Terry Waters and his fellow Frontier technicians in southwestern Alabama and western Florida weren’t upset with their employer or working conditions. They did, however, think they could do better.

A group of Frontier technicians in southern Alabama and western Florida voted to accept IBEW representation and recently approved a first contract.
Flickr/Creative Commons photo by Mike Mozart.

That’s why they turned to the IBEW and Pensacola, Fla., Local 676 for help. It ended up being the right move for all involved.

The Frontier workers’ bargaining group was certified by the National Labor Relations Board in March of last year and ratified its first agreement on April 18, adding 26 new members in a part of the country with a reputation for being notoriously difficult to organize.

“Here we are in Alabama, and not only did they want to join a union, they hung together for 13 months to fight for a contract,” said Robert Prunn, an international representative in the Telecommunications Department. “That proves what [International President Lonnie R.] Stephenson has said all along: ‘We can win in the South.’”

Everyone involved in the successful effort – including Prunn, Local 676 Business Manager Dale Cope and Fifth District International Representative Clay Leon – gave Waters a lion’s share of the credit. He’s nearing retirement after working 37 years in telecommunications, including for companies that preceded Frontier’s takeover of his division. But in an act of solidarity, he was determined to improve conditions for his colleagues before he left.

Waters had a plenty of help from his co-workers, adding that convincing them of the need for union representation was “an easy sell.”

“To be honest with you, the company has always treated us well,” said Waters, who will serve as a steward in the new bargaining unit. “But we have noticed that when some of our people were sent to different parts of the country to work because of storm damage or whatever, they would come back and say, “Man, a lot of guys we worked with were union and they were awesome.’ ”

So, Waters and the other employees did some research. They learned the union-represented employees had contracts that included a grievance and arbitration system. Those contracts included guidelines on how to handle layoffs in a telecommunications industry that continues to downsize. They realized such protections would be nice to have in Alabama, a right-to-work state that allows employers to hire and fire employees at will.

Pay overall was competitive within the industry, but they were frustrated Frontier would not agree to a written wage scale. Employees with the same level of experience received different levels of pay, with no explanation from the company.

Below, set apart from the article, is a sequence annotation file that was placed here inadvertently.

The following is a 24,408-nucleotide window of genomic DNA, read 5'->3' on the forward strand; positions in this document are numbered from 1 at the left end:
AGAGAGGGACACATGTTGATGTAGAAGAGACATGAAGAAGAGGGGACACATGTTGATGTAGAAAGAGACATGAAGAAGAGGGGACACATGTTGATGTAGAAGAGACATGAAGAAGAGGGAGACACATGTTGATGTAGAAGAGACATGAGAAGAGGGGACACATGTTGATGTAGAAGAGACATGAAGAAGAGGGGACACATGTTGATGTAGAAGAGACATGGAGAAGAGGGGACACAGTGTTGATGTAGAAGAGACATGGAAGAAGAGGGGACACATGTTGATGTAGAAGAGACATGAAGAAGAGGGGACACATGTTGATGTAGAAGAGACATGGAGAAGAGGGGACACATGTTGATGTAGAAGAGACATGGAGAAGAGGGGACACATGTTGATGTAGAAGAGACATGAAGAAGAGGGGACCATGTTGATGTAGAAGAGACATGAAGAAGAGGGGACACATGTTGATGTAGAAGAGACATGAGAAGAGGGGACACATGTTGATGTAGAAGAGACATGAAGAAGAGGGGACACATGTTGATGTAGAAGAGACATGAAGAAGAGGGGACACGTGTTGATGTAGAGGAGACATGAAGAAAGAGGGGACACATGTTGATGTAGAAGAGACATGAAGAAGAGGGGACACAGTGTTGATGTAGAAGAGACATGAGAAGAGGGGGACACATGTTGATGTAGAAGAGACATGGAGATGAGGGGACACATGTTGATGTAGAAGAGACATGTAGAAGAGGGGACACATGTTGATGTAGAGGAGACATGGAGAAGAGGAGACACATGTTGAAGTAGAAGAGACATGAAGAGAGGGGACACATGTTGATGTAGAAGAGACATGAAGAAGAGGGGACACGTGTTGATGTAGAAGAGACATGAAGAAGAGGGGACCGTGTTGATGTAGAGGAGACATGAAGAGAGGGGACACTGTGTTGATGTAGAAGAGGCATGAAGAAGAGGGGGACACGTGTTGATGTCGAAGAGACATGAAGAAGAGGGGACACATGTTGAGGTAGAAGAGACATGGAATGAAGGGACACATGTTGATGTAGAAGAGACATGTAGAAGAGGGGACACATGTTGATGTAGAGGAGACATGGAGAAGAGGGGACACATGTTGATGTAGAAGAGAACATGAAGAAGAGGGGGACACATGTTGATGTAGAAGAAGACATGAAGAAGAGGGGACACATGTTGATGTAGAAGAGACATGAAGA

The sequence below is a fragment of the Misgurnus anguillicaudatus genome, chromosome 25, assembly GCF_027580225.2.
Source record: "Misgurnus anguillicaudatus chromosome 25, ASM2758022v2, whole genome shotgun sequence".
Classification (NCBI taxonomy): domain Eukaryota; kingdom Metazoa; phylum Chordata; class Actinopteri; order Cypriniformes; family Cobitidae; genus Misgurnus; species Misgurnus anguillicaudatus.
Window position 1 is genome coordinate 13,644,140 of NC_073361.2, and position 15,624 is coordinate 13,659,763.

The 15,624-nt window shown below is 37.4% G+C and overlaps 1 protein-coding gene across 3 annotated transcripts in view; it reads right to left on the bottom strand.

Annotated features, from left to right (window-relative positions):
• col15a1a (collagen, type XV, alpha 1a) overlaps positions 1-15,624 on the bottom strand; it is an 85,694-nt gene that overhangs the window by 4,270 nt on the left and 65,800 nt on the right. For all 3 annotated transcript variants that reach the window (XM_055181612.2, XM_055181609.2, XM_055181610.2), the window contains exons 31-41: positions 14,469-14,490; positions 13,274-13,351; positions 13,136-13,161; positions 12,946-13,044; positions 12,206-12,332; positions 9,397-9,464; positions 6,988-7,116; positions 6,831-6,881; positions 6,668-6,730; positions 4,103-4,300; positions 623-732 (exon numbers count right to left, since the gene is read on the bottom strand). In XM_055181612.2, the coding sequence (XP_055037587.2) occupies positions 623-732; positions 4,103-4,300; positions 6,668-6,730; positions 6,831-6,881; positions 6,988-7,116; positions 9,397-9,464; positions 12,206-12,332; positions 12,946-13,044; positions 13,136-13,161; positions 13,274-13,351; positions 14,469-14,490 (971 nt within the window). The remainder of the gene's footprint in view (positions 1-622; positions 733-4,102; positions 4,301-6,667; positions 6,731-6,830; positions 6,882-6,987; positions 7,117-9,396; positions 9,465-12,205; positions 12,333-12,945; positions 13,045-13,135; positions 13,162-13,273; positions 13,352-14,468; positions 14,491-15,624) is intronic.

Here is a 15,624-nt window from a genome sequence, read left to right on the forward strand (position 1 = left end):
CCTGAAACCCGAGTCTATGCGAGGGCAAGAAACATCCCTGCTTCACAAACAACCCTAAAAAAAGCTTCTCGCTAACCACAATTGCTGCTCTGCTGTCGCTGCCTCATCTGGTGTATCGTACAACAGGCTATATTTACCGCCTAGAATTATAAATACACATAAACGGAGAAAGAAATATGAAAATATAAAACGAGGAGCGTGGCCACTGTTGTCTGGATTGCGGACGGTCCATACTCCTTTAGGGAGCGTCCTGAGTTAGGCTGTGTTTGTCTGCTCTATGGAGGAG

“We’ve never had a seat at the table to negotiate health care or layoffs or anything to protect us,” he said.

Waters said he contacted the IBEW because it has a long-standing relationship with Frontier. A representative from the Telecommunications Department replied to his email within minutes, he said.

“They were Johnny on the spot,” he said.

Waters and the rest of the Frontier employees voted 23-4 for representation (the unit had 27 employees at the time), but the nearest telecommunications local was more than two hours away.

Local 676 was just 45 minutes to the south, but it is a construction union. Cope’s role primarily has been finding work for his construction members. He said he knew he and Leon – who also comes from a construction background – would need some help in securing the contract. Prunn made several trips from the International Office in Washington to speak with the Frontier workers and lead negotiations.

“My attitude was, if I can help the cause and bring our brothers into the labor movement, I’ll welcome them with open arms,” Cope said. “We’ll do what we can.”

It’s safe to say the effort was a success. The newly-organized Frontier employees agreed to a 4-year contract that guarantees them a voice on the job. Among the items addressed were seniority, short and long-term disability, just cause for discipline, grievance and arbitration.

The vote to approve was 21-0 with five employees not voting. The newly-organized Frontier employees work out of the Alabama cities of Atmore, Camden and Monroeville and Molino, Fla.

“After all the hard work you put into it, when you have a unanimous vote like that, you really feel good,” Cope said. “The message came across and they clearly understood it. It was such a great pleasure to work with Robert. I learned a lot and it’s helped me become a better business manager.”

Leon, who previously served as business manager at New Orleans Local 130, noted the main responsibility for a construction business manager in negotiations is to find work for his or her members. They normally aren’t involved in negotiating items like seniority, and they’re usually dealing with several different companies at once.

That’s why having someone with a telecommunications background like Prunn was crucial, he said. So was having an engaged potential membership led by Waters.

“I’m sorry we didn’t get him into the IBEW earlier,” Leon said. “He’s a very sharp guy and just a credit to the industry. He would have been a great leader for us.”

In the end, that teamwork led to a win in the South.

“This win is especially rewarding to me,” Stephenson said. “A group of employees determined to make things better for themselves and their families came together and our staff and a local business manager stepped up when they asked for help. It doesn’t get much better than that. I want to thank everyone involved and welcome our new brothers and sisters to the IBEW.”